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Wanted by Employers: Seasoned Volunteers

On Monday, Americans honored the life and work of Dr. Martin Luther King Jr., many by participating in the MLK Day of Service, part of the United We Serve initiative. Groups, individuals, and families came together to clean up their communities, help the underprivileged, and assemble care packages for deployed service members in a celebration of the civil rights activist’s legacy of service.

For military families, pitching in to help isn’t a once-a-year event: Military families are committed to service. But even those who are among the extraordinarily high number of military family members who volunteer might not realize their efforts can bolster their careers, too, by filling in employment gaps on resumes.

According to the Blue Star Families’ 2013 Military Family Lifestyle Survey, 66 percent of respondents volunteered in the past year—more than twice the national average. Nearly 25 percent spent six to 10 hours volunteering each month.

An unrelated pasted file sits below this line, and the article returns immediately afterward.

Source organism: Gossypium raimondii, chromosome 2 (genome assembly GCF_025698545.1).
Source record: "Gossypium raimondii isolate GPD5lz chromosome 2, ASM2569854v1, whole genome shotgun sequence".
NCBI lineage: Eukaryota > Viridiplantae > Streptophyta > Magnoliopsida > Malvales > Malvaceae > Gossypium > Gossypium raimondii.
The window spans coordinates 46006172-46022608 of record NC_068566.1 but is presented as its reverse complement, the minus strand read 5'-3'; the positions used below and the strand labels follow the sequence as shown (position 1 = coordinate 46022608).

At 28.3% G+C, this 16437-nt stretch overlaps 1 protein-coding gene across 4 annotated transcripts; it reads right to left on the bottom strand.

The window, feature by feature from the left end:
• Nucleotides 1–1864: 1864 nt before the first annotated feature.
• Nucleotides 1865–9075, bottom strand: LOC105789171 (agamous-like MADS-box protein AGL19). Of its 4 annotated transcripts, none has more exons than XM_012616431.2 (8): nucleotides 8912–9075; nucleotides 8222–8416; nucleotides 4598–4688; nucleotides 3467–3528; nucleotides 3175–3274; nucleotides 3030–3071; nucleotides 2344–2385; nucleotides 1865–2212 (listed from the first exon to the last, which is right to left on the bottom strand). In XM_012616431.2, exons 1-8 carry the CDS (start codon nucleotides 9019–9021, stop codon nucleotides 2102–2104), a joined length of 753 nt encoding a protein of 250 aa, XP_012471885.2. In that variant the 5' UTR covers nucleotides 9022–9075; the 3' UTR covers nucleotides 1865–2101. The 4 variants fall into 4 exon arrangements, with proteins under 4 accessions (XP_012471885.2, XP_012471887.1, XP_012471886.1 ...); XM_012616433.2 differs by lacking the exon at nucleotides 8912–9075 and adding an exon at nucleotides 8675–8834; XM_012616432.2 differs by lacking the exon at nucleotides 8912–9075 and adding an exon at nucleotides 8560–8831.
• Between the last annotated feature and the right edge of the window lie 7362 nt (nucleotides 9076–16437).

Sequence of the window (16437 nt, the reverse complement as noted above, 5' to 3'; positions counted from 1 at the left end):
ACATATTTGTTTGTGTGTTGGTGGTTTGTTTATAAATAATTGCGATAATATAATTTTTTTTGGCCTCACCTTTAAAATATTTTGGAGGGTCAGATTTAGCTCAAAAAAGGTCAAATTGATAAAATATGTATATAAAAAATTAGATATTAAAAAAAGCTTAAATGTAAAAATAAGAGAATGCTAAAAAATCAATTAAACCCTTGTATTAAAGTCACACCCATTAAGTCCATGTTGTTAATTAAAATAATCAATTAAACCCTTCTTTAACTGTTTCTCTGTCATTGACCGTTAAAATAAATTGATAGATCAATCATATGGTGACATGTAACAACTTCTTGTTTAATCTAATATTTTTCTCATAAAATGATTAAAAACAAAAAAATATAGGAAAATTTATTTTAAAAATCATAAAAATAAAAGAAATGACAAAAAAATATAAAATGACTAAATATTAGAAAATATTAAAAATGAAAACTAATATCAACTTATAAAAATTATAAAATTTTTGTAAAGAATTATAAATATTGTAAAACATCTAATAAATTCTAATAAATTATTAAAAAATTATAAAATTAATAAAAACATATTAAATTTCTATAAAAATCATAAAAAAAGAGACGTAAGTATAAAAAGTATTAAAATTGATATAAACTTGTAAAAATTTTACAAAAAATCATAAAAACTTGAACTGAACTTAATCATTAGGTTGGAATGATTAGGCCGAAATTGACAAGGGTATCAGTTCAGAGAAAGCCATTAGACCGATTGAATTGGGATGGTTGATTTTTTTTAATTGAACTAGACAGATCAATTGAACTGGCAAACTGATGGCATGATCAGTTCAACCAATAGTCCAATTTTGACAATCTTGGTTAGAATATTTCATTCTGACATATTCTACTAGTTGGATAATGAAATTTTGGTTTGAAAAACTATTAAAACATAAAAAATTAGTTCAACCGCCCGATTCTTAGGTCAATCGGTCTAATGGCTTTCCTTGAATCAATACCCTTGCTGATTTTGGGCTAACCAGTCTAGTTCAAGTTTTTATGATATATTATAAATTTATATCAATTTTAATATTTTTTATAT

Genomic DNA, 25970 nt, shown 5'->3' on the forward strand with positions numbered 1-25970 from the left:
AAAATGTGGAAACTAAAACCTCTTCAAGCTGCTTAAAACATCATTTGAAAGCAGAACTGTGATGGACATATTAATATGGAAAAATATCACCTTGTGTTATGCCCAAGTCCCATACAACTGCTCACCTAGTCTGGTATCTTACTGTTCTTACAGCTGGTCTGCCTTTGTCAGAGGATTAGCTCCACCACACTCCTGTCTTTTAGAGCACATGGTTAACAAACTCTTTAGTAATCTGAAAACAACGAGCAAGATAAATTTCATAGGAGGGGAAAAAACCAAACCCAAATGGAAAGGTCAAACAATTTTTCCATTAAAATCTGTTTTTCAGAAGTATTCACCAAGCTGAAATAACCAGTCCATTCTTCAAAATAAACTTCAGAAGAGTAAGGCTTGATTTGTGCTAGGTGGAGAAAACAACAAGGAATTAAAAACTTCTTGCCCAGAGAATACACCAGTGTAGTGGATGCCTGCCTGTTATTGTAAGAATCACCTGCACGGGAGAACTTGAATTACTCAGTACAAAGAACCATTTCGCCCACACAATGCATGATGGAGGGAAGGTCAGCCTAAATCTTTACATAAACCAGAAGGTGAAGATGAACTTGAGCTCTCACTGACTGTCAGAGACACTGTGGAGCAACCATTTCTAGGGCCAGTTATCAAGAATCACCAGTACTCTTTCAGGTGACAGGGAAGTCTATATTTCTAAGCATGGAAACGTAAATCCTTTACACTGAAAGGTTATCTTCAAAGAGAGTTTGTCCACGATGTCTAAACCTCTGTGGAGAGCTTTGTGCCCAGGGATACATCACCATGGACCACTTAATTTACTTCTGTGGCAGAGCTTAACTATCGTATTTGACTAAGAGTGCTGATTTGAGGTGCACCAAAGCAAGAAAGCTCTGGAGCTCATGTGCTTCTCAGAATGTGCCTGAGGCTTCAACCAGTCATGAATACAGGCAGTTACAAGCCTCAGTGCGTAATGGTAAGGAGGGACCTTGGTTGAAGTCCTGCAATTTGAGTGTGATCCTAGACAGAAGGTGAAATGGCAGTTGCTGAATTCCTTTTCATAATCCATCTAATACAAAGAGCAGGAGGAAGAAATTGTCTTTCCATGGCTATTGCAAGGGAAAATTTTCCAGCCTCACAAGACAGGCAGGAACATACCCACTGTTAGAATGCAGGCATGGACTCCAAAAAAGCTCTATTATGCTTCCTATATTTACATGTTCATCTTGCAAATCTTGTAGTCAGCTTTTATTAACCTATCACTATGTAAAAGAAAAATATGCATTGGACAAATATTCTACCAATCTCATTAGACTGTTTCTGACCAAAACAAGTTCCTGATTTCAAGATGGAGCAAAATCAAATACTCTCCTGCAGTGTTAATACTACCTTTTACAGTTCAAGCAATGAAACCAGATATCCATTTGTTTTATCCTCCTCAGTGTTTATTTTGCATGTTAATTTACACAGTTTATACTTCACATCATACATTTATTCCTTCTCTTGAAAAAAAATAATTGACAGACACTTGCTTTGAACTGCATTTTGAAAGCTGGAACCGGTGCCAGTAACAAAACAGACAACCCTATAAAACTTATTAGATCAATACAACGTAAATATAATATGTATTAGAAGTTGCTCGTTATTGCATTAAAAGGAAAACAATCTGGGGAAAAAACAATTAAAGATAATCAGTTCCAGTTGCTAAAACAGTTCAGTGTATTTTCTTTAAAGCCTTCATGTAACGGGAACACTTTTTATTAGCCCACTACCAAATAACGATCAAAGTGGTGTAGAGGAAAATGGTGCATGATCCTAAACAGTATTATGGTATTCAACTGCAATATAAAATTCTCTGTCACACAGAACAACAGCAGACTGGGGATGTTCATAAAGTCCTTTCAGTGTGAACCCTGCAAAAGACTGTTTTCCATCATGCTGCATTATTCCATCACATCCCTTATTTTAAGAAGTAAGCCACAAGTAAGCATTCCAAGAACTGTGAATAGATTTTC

Match that fact to this: A history of volunteerism is considered an asset to most employers. Yet for countless military spouses and dependents, building a resume can seem impossible. Given the pressure of dealing with deployed family members and frequent moves, even maintaining a single job for more than two years can be a challenge. However, as lots of military families have found, there is always an opportunity to serve the community and gain valuable job skills, whether through a spouse organization, religious group, or a service-oriented club or organization.

Job applicants should include all volunteer experiences on their resumes, just as they list jobs and internships. When you write about your volunteer experiences in resumes and cover letters, it is important to highlight instances where you took a leadership role, helping to organize all or part of a volunteer project. Also, provide numbers when possible (e.g., “packed ­­___ care packages” or “led ___ volunteers”), as it helps employers better understand the breadth of your responsibilities.

Military families regularly find ways to help their communities. Make sure that, as you find joy in helping others, you also help yourself by letting would-be employers know that through volunteering you’re gaining experience they are looking for.